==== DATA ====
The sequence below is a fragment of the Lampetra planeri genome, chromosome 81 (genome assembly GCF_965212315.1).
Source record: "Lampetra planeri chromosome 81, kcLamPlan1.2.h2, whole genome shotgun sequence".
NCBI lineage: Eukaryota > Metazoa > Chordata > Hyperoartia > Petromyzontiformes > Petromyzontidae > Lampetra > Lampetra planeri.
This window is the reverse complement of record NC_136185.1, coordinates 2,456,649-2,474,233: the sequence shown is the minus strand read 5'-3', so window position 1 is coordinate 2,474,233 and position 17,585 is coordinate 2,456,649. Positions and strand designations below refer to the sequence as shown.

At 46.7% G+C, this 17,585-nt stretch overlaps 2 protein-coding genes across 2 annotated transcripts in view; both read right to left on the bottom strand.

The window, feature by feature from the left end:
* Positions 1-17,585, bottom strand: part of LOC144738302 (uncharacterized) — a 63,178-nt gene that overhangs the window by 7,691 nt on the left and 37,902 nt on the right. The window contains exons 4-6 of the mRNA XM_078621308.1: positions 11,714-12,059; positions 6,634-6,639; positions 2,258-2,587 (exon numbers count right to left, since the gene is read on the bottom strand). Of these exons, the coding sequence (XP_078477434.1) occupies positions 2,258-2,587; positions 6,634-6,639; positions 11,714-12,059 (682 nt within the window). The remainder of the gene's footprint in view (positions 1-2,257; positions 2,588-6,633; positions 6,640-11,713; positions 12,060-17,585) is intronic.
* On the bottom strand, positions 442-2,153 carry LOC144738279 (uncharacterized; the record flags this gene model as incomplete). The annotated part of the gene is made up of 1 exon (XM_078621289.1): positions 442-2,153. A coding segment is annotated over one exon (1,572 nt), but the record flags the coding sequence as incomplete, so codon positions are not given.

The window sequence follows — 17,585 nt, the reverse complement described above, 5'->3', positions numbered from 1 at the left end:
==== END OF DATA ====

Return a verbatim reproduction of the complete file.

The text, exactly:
The sequence below is a fragment of the Lampetra planeri genome, chromosome 81 (genome assembly GCF_965212315.1).
Source record: "Lampetra planeri chromosome 81, kcLamPlan1.2.h2, whole genome shotgun sequence".
NCBI lineage: Eukaryota > Metazoa > Chordata > Hyperoartia > Petromyzontiformes > Petromyzontidae > Lampetra > Lampetra planeri.
This window is the reverse complement of record NC_136185.1, coordinates 2,456,649-2,474,233: the sequence shown is the minus strand read 5'-3', so window position 1 is coordinate 2,474,233 and position 17,585 is coordinate 2,456,649. Positions and strand designations below refer to the sequence as shown.

At 46.7% G+C, this 17,585-nt stretch overlaps 2 protein-coding genes across 2 annotated transcripts in view; both read right to left on the bottom strand.

The window, feature by feature from the left end:
* Positions 1-17,585, bottom strand: part of LOC144738302 (uncharacterized) — a 63,178-nt gene that overhangs the window by 7,691 nt on the left and 37,902 nt on the right. The window contains exons 4-6 of the mRNA XM_078621308.1: positions 11,714-12,059; positions 6,634-6,639; positions 2,258-2,587 (exon numbers count right to left, since the gene is read on the bottom strand). Of these exons, the coding sequence (XP_078477434.1) occupies positions 2,258-2,587; positions 6,634-6,639; positions 11,714-12,059 (682 nt within the window). The remainder of the gene's footprint in view (positions 1-2,257; positions 2,588-6,633; positions 6,640-11,713; positions 12,060-17,585) is intronic.
* On the bottom strand, positions 442-2,153 carry LOC144738279 (uncharacterized; the record flags this gene model as incomplete). The annotated part of the gene is made up of 1 exon (XM_078621289.1): positions 442-2,153. A coding segment is annotated over one exon (1,572 nt), but the record flags the coding sequence as incomplete, so codon positions are not given.

The window sequence follows — 17,585 nt, the reverse complement described above, 5'->3', positions numbered from 1 at the left end: